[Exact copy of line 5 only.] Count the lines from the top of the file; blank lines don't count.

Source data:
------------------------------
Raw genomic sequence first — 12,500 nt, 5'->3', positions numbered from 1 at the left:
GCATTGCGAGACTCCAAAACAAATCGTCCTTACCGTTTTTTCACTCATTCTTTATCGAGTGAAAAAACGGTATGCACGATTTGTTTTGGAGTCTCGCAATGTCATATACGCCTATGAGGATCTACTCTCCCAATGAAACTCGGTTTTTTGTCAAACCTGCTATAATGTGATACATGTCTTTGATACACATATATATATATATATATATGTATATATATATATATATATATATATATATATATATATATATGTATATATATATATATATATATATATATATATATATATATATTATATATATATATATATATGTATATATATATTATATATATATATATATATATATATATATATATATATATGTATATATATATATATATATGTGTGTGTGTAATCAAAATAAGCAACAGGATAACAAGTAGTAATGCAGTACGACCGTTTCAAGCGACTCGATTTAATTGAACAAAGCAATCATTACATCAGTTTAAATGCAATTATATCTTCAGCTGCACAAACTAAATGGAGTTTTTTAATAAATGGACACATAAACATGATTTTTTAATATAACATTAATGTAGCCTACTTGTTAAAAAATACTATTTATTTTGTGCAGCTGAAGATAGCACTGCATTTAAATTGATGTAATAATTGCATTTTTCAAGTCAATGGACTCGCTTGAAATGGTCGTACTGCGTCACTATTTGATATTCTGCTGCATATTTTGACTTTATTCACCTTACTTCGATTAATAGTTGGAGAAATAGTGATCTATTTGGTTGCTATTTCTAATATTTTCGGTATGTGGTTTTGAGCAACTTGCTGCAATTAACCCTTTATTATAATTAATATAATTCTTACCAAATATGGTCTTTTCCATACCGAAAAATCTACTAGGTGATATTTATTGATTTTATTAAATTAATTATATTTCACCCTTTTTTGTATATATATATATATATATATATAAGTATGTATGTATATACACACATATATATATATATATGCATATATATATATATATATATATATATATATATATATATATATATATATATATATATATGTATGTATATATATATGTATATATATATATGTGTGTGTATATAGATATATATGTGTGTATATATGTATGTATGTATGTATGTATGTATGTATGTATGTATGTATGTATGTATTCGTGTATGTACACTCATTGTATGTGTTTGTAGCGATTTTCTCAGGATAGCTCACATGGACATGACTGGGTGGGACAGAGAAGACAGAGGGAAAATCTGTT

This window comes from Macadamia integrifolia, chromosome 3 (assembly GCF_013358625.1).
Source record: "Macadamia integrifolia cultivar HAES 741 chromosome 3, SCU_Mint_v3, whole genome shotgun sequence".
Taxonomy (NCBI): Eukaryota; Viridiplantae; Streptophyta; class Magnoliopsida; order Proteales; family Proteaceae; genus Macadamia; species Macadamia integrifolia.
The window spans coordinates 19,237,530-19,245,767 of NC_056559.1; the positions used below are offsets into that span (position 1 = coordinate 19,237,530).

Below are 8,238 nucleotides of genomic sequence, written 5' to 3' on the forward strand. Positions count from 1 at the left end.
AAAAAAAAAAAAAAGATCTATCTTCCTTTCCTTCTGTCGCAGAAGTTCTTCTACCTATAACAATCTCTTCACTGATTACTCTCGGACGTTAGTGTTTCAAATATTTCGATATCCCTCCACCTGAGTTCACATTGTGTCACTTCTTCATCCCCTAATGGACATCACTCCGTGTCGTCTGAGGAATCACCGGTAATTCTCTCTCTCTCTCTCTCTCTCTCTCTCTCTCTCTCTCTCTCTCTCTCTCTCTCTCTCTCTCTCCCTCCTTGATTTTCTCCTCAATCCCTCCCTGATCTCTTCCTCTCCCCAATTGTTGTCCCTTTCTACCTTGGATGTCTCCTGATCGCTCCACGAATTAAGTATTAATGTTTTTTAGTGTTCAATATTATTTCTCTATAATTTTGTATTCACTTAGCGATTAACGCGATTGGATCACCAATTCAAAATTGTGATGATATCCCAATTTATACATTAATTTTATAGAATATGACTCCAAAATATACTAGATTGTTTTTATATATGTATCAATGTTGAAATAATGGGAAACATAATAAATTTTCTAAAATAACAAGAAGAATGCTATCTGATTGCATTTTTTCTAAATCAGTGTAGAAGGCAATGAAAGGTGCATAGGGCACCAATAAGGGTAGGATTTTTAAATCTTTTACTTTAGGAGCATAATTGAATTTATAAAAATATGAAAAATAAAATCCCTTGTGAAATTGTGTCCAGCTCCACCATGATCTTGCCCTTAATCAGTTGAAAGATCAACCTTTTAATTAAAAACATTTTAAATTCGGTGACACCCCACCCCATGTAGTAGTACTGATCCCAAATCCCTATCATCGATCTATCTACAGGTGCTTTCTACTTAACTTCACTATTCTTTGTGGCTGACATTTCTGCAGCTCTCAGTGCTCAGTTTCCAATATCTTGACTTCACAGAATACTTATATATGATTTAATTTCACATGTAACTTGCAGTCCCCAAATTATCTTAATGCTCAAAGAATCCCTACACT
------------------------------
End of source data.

Taxonomy (NCBI): Eukaryota; Viridiplantae; Streptophyta; class Magnoliopsida; order Proteales; family Proteaceae; genus Macadamia; species Macadamia integrifolia.